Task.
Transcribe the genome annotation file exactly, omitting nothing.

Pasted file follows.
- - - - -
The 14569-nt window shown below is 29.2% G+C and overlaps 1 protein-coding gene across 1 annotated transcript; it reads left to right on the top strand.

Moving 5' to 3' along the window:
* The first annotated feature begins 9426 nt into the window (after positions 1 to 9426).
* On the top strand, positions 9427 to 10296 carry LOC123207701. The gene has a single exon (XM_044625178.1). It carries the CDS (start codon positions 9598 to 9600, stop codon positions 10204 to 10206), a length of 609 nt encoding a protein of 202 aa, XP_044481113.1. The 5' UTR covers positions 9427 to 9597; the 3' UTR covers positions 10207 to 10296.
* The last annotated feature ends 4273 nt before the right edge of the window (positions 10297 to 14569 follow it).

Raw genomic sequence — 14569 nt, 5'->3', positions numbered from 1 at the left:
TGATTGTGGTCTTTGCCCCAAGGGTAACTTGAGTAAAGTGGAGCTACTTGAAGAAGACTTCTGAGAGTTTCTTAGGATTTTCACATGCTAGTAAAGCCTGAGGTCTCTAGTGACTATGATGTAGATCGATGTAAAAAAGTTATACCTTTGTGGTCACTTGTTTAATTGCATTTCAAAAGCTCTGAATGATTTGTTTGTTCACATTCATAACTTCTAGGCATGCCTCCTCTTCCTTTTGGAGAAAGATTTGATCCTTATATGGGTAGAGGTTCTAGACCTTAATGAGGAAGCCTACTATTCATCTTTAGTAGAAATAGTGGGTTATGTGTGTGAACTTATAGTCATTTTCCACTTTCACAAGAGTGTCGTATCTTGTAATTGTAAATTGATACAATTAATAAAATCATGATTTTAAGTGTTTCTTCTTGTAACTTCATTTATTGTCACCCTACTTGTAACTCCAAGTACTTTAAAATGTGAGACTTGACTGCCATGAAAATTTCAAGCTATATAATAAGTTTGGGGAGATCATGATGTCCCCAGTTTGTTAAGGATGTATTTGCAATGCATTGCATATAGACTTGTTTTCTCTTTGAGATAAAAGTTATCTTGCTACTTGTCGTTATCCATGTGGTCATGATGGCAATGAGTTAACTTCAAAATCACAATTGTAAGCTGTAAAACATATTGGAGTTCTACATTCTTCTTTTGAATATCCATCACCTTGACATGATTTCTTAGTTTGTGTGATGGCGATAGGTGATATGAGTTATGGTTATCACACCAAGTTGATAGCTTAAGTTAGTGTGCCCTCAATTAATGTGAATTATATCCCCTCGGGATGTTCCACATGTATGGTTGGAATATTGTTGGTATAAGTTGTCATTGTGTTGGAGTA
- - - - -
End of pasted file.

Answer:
The 14569-nt window shown below is 29.2% G+C and overlaps 1 protein-coding gene across 1 annotated transcript; it reads left to right on the top strand.

Moving 5' to 3' along the window:
* The first annotated feature begins 9426 nt into the window (after positions 1 to 9426).
* On the top strand, positions 9427 to 10296 carry LOC123207701. The gene has a single exon (XM_044625178.1). It carries the CDS (start codon positions 9598 to 9600, stop codon positions 10204 to 10206), a length of 609 nt encoding a protein of 202 aa, XP_044481113.1. The 5' UTR covers positions 9427 to 9597; the 3' UTR covers positions 10207 to 10296.
* The last annotated feature ends 4273 nt before the right edge of the window (positions 10297 to 14569 follow it).

Raw genomic sequence — 14569 nt, 5'->3', positions numbered from 1 at the left:
TGATTGTGGTCTTTGCCCCAAGGGTAACTTGAGTAAAGTGGAGCTACTTGAAGAAGACTTCTGAGAGTTTCTTAGGATTTTCACATGCTAGTAAAGCCTGAGGTCTCTAGTGACTATGATGTAGATCGATGTAAAAAAGTTATACCTTTGTGGTCACTTGTTTAATTGCATTTCAAAAGCTCTGAATGATTTGTTTGTTCACATTCATAACTTCTAGGCATGCCTCCTCTTCCTTTTGGAGAAAGATTTGATCCTTATATGGGTAGAGGTTCTAGACCTTAATGAGGAAGCCTACTATTCATCTTTAGTAGAAATAGTGGGTTATGTGTGTGAACTTATAGTCATTTTCCACTTTCACAAGAGTGTCGTATCTTGTAATTGTAAATTGATACAATTAATAAAATCATGATTTTAAGTGTTTCTTCTTGTAACTTCATTTATTGTCACCCTACTTGTAACTCCAAGTACTTTAAAATGTGAGACTTGACTGCCATGAAAATTTCAAGCTATATAATAAGTTTGGGGAGATCATGATGTCCCCAGTTTGTTAAGGATGTATTTGCAATGCATTGCATATAGACTTGTTTTCTCTTTGAGATAAAAGTTATCTTGCTACTTGTCGTTATCCATGTGGTCATGATGGCAATGAGTTAACTTCAAAATCACAATTGTAAGCTGTAAAACATATTGGAGTTCTACATTCTTCTTTTGAATATCCATCACCTTGACATGATTTCTTAGTTTGTGTGATGGCGATAGGTGATATGAGTTATGGTTATCACACCAAGTTGATAGCTTAAGTTAGTGTGCCCTCAATTAATGTGAATTATATCCCCTCGGGATGTTCCACATGTATGGTTGGAATATTGTTGGTATAAGTTGTCATTGTGTTGGAGTA